New Year Musings on Loss and Life

Note:  This site is not just about policies and politics, though there is plenty of that.  Sometimes we try to move in another direction.  Here is one of those times.  Happy New Year.

By James A. Kidney

It’s not always great to be “cutting edge.” 

Because I am blessed to have been born into and live among people who are also blessed with enough money to be housed comfortably, eat well (sometimes too well!), have good jobs, decent health care and great kids (and their kids: see Facebook), I know very few widowers – none that I can think of – and only enough widows to count on one hand.  This is so even in my late 60s.  Even more rare, I lost my 12-year-old son to suicide over 15 years ago.

I still grieve both Sara and Dan and will do so the rest of my life.  But as time goes on, grief changes its form and intensity.  At first it is immediate loss, the vast emptiness caused by a missed hug, a remembered smile and, always in a good marriage (which I had), the sound of laughter.

Broken cardboard heart with staples isolated on white background It's hard to forget someone who gave you so much to rememberWhen a spouse of 40 years dies, your entire personal history is lost. Or, more accurately, someone to share that history with who also experienced it.  Remember that trip to Blois, France? In 1978, I think it was, when an old priest came out to open the triptych the guidebook said was famous in an empty basement hall, put two chairs in front of it, and gave us a pamphlet he asked us to return?  Or when we had to race down the Sangre de Christo Mountains in New Mexico because of the thunderstorm?  Wow, we were wet when we got to the car and let out a good laugh, followed up with some good red wine. I think that was 1982.  Is that right?

Or, rarely mentioned, how we coped with Dan’s death, recalling that we strengthened each other through our worst grief and intense guilt?  Guilt over what?  No matter.  It can’t be avoided when a child dies.  We survived, and continued to also live a life and raise a terrific daughter of whom Sara is surely proud.

Sure, you have friends, colleagues at work and maybe a child (or two) that you can share some of your memories.  But no one is left who shares them from the same perspective or the same intimacy.  Fact is, most of the best memories involve her.  She is gone.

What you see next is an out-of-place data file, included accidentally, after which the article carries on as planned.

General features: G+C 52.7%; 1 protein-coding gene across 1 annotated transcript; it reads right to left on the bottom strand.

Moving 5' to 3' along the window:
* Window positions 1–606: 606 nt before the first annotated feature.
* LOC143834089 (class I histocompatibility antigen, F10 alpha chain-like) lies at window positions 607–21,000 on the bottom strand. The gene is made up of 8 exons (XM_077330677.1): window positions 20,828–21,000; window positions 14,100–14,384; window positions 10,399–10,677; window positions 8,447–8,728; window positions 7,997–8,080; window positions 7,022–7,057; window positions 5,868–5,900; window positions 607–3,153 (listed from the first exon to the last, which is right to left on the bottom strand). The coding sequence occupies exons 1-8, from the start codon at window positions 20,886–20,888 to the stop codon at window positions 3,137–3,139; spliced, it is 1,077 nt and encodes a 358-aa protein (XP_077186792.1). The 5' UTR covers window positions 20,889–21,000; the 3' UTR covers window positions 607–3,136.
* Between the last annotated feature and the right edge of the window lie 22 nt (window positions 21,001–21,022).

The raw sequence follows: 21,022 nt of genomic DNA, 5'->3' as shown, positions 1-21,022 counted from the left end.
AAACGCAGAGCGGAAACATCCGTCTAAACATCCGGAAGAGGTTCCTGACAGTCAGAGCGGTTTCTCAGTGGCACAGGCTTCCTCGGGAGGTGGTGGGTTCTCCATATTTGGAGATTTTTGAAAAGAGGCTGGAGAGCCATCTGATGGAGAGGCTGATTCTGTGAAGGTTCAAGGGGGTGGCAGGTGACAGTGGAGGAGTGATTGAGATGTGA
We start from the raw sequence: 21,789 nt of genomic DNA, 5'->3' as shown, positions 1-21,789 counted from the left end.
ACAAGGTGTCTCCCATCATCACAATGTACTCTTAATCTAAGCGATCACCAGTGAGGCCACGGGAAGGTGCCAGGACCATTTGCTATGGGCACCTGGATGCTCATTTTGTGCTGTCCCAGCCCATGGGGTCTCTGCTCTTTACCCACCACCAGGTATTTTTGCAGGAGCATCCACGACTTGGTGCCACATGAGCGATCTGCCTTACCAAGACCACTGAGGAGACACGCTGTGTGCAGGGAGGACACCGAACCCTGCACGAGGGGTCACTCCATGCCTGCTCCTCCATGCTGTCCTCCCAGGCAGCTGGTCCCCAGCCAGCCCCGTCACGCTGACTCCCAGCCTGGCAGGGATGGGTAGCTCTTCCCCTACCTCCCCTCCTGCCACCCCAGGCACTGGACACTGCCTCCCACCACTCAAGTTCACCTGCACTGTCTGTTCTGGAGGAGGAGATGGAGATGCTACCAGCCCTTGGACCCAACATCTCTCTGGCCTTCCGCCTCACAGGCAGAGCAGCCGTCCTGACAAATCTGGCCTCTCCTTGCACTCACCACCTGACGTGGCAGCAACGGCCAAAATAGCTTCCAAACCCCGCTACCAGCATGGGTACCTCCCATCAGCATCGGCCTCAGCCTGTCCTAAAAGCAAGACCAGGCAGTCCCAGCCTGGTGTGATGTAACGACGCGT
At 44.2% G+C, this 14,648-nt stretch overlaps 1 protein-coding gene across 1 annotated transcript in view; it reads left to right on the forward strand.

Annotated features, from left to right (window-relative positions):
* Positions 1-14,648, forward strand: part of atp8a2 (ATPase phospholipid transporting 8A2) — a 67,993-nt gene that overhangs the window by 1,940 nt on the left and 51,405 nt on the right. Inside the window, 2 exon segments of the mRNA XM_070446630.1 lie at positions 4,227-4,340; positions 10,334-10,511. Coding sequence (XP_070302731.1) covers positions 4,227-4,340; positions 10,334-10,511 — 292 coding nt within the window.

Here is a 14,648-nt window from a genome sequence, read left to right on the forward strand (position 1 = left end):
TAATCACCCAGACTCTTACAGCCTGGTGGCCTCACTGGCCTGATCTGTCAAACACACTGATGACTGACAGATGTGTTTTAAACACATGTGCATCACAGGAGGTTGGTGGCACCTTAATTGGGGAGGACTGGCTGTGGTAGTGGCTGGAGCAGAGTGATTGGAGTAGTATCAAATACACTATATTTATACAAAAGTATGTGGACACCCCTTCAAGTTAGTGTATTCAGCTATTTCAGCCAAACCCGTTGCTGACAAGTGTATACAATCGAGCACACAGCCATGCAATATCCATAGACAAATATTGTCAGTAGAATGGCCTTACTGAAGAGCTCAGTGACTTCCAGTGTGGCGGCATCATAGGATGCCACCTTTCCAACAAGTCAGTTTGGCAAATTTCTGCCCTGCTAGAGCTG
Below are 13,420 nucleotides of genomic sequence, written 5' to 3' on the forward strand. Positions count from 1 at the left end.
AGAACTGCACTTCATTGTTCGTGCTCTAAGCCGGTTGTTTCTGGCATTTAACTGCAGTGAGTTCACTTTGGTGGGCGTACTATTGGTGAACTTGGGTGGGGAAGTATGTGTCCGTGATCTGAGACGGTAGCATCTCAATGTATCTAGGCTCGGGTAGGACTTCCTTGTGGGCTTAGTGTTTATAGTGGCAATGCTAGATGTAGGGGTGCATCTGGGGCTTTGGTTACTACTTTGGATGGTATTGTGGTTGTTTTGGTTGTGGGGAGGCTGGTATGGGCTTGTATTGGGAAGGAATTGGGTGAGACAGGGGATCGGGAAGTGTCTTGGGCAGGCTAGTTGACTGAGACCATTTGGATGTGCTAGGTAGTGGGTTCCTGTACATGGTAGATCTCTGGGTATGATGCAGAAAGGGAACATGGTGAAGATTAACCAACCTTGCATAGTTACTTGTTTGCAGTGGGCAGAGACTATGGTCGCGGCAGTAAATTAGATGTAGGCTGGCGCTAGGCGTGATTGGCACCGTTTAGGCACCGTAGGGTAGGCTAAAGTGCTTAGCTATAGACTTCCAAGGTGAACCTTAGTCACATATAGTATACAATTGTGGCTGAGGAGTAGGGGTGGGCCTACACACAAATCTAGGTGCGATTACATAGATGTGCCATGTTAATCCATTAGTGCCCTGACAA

Intense grief is not just sorrow.  It is living in those memories now recalled only by you, with no one to share them with, except as a narrative, which is likely dull to others.  You live in them not only because they are all you have, but out of a belief that recalling them is a tribute.  Not recalling them would be disrespectful or even cruel.  They absorb you.  They make you cry.  They may bring a smile, but even that also adds to the heartbreak.  Your life is over.  Not only are her achievements of everyday life left only for you to recall, but your own small victories are no where except in your head, all of them probably warranting a gentle correction from your late spouse.

Months pass in this way.  You are going through the motions.  You are lonely, no matter how surrounded you are by people.  Maybe even more lonely around people.  A week after Sara died, The New York Times printed an op-ed from a young widow.  She noted how most of her friends who are couples eased away from contacting her.  They didn’t do so because they were unfriendly or rejecting her.  It’s just that couples think of couples.  That happens, especially when you are unfortunate enough to be on the “cutting edge” of widowhood.

Eventually, you use the modern tools of matchmaking.  At first it is a little exciting to see that someone is interested in your profile.  You meet women around your own age (in my case) and find that nearly everyone has a sad story of one kind of another.  A bad marriage, death, abuse – many sad tales that eventually lead to eHarmony or Match.com.  After a time, going online and meeting new people for coffee or lunch becomes a job without much reward.  You stop going online for a while, then you start back up.  You don’t even know if you really are looking for a new love or just killing time.  You train yourself not to look for Sara on line.  As I told daughter Mary when Dan died, you can’t compete with your dead brother.  He is a Saint.  Just be yourself.  In the same way, you look for other qualities in a woman and expect her to “be her self”.  You find that almost everyone you meet is a decent sort.  But it’s still like a mutual job interview.  And you still find yourself dwelling on your past.